The Advertising Standards Council of India (ASCI), a self-regulatory organisation of the advertising industry, recently published ‘The Annual Complaints Report FY 21-’22’, which provided information on the complaints it examined and advertisements it handled. The top six violative categories showed the emergence of sectors like gaming and cryptocurrency. Others included education, healthcare, personal care, and food and beverage.
The significance of the digital ecosystem was reflected in the fact that 48 per cent of ads processed by ASCI were published digitally. 29 per cent of the complaints filed concerned influencers.
The regulatory body looked into 394 ads of virtual digital asset (VDA), with 98% of ads appearing on digital platforms. It noted that most of these ads were influencer disclosure cases where influencers spoke about navigating the VDA platforms or shared information about the category and how the platform is easy to operate.
“From some of the ads that made misleading claims, leadership and consumer trust claims were most common. Guaranteed earnings and performance comparisons with other modes of investments like Gold and stock investment followed. The other commonly found claims revolved around promoting the category through referral program claims like refer a friend and win,” the report claimed.
Reining In The Finfluencing Community
For a while now, there has been an increasing clamour to control the wide-reaching influence of social media influencers. These individuals have several lakh followers and often promote financial products without due diligence or disclaimers. First-time investors, swayed by their fun and snackable content, invest in fiscal products, despite little knowledge about it.
A case in point is the recent meltdown of Singapore-based crypto exchange Vauld. A few weeks ago, motivational speaker and influencer Ankur Warikoo marketed it to his 2 million YouTube subscribers. He was not alone; other finfluencers like Akshat Srivastava, who has 1.12 million YouTube subscribers, and Booming Bulls, with 1.09 million subscribers, too, promoted the lending start-up.
However, on 21 June, Vauld’s Founder, Darshan Bathija, announced that the company was laying off 30 per cent of its workforce. Some days later, he wrote a blog post stating that the company was suspending all operations—withdrawals, trading and deposits on their platform. He explained this decision was taken due to a combination of circumstances like volatile market conditions, the financial difficulties of key business partners inevitably affecting Vauld and the current market climate.
When investors started panicking, news trickled that Warikoo was reportedly paid Rs 4.47 lakh for his Vauld promotional video. When criticised on social media for marketing the lending platform, Warikoo claimed that his own investments worth Rs 30 lakh were stuck in the start-up.
Not All’s A Game
Within the gaming category, the ASCI recorded a 472% rise to 383 ads that it looked at. Of this, 99% of flagged ads appeared on the digital platform, with TV and print accounting for just one per cent each.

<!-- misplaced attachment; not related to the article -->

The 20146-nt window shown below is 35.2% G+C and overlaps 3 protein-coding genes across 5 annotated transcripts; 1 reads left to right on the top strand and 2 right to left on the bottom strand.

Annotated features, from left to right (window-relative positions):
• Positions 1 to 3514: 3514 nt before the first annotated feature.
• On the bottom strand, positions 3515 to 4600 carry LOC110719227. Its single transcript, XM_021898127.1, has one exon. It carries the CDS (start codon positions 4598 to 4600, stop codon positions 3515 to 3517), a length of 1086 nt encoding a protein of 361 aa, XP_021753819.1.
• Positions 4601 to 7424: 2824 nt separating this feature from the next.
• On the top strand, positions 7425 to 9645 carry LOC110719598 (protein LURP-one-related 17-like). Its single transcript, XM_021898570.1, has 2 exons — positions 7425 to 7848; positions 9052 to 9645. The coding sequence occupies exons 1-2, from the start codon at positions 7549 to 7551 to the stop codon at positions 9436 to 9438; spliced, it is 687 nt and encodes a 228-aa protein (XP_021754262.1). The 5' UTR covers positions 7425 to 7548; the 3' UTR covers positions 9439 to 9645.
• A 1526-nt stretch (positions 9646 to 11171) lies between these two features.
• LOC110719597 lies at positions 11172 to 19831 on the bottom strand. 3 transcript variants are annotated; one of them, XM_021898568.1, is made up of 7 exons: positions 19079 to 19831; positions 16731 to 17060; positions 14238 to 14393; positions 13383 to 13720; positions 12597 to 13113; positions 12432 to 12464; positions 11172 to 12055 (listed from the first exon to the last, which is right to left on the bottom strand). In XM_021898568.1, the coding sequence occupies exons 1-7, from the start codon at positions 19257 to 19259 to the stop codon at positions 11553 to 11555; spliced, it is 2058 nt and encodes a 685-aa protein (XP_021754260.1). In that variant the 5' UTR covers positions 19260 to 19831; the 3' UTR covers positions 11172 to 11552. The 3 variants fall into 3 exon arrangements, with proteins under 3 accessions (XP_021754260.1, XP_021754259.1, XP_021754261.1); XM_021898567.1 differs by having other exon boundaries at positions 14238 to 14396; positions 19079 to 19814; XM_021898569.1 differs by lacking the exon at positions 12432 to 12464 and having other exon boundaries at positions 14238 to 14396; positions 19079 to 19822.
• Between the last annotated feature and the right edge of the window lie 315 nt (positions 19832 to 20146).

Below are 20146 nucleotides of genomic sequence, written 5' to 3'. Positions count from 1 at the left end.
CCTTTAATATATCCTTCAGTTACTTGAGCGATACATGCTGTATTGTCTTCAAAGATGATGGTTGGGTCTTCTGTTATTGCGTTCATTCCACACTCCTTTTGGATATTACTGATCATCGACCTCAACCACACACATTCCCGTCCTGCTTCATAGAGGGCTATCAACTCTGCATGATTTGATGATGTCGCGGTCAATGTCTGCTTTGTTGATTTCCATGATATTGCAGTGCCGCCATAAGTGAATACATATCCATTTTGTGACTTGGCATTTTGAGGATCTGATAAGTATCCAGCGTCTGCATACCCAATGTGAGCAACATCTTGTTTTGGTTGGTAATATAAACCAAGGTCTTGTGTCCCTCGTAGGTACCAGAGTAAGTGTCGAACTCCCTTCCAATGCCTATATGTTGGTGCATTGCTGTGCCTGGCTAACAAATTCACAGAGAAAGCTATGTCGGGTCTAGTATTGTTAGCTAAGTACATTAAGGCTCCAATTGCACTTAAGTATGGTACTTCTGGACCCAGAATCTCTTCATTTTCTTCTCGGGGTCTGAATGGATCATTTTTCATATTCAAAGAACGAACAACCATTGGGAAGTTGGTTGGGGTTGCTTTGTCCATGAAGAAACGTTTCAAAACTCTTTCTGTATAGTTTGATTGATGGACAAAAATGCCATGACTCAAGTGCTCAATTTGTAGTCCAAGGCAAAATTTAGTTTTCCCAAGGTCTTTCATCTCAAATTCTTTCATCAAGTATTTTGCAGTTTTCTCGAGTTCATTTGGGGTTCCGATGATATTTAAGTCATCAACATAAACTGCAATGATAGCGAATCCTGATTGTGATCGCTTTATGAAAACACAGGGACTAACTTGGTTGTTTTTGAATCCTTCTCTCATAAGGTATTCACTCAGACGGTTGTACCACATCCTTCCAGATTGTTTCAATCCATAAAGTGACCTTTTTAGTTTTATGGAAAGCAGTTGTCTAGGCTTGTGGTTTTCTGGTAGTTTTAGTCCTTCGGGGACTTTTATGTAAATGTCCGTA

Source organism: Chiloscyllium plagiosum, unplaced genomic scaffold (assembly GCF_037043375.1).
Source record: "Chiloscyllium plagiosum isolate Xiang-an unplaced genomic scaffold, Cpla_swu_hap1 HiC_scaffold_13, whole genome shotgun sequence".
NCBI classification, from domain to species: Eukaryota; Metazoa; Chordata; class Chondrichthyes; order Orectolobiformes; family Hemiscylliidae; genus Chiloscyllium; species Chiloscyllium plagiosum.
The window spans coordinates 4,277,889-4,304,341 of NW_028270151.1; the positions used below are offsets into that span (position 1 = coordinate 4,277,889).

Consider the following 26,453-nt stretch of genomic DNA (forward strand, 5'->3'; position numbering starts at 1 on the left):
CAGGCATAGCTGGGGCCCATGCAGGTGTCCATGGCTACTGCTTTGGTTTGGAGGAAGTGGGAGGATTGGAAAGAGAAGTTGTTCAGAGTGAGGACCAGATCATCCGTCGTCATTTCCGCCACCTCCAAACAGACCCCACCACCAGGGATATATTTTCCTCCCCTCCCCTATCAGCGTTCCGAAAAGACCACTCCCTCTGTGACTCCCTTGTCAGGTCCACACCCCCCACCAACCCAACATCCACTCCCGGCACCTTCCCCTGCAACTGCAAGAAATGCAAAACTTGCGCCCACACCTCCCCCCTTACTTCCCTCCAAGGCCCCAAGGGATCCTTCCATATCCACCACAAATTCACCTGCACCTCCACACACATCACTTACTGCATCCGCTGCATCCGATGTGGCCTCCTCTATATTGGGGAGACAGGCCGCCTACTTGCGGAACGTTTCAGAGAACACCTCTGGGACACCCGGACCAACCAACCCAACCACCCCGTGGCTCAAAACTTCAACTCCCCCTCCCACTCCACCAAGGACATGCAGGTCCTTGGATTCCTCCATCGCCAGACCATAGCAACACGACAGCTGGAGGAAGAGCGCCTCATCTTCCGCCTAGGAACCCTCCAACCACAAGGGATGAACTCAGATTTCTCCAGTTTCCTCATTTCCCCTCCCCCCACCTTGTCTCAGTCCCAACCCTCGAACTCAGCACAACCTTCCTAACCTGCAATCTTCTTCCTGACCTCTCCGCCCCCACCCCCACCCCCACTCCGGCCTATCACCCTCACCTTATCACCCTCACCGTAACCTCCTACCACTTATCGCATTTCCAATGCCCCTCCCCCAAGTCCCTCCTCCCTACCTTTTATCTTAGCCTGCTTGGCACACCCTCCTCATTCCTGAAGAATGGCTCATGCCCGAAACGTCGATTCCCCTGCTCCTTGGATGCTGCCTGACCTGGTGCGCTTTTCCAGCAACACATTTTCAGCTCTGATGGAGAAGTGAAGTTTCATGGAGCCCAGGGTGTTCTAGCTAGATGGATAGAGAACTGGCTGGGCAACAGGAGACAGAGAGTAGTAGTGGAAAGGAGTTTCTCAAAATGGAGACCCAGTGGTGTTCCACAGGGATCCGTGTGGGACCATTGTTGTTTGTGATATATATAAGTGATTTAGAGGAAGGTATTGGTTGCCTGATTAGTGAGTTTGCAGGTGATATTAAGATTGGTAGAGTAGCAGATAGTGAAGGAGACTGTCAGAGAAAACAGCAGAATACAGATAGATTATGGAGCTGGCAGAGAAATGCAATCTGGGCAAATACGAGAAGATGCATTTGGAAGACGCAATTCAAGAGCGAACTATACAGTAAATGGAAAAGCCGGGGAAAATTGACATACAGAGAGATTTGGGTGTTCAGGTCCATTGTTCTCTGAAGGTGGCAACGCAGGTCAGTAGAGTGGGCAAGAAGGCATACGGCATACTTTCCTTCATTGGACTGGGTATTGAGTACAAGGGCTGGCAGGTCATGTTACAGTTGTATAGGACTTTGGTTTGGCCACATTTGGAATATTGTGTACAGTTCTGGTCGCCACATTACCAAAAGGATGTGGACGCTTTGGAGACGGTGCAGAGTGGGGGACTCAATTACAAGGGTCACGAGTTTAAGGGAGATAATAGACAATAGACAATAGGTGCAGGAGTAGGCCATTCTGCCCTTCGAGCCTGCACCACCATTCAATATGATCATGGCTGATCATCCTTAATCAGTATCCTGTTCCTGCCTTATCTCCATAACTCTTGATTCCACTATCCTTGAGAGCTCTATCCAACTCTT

Statista states that Indians spend an average of 2 hours and 36 minutes daily on social media platforms. Gaming account for a significant chunk of India’s digital landscape, and this sector is extremely popular with the younger audience who spend hours on their digital screens.
Given this media’s high engagement percentage, gamers have tremendous influencing power, especially on their young followers. Brands leverage their digital presence to promote products and services, either overtly or covertly.
Recently, WinZO, an interactive entertainment platform, roped in Ajey Nagar alias ‘CarryMinati,’ as its brand ambassador. As a part of this collaboration, the content creator will generate WinZO gaming-centric content exclusively on his YouTube streaming channel ‘Carryislive’, which has 11.2 million subscribers and a solo integration on his primary YouTube channel ‘CarryMinati’, which has 36.1 million subscribers.
To bring some transparency into the ecosystem, last June, ASCI introduced influencer guidelines making it mandatory for influencers to label the promotional content they post. To monitor potential violations of these guidelines, the organisation worked with a French technology provider, Reech.
Manisha Kapoor, Secretary General, ASCI, said, “The Reech Influence Cloud platform uses Artificial Intelligence to identify lack of disclosure on posts of a commercial nature on social media. Machine learning algorithms and pattern searching Regex (Regular Expression) maximise accuracy. As part of ASCI’s increasing focus on digital content, we will continue to deploy advanced technology solutions to keep track of advertisements that violate the ASCI code.”
As advertising increasingly shifts to digital platforms, monitoring advertisements for misleading content will only become more challenging. It is also because the explosion of digital screens means that people consume more ads on their personal devices, making it difficult for regulators to understand their scale and impact.
“The volume of creative advertising units has exploded, and it is estimated that an average person is exposed to 6,000-10,000 ads per day,” ASCI noted. In this ever-evolving space, the regulator will be kept on its feet, coming up with newer ways to keep consumers safe without infringing on the creativity of content creators.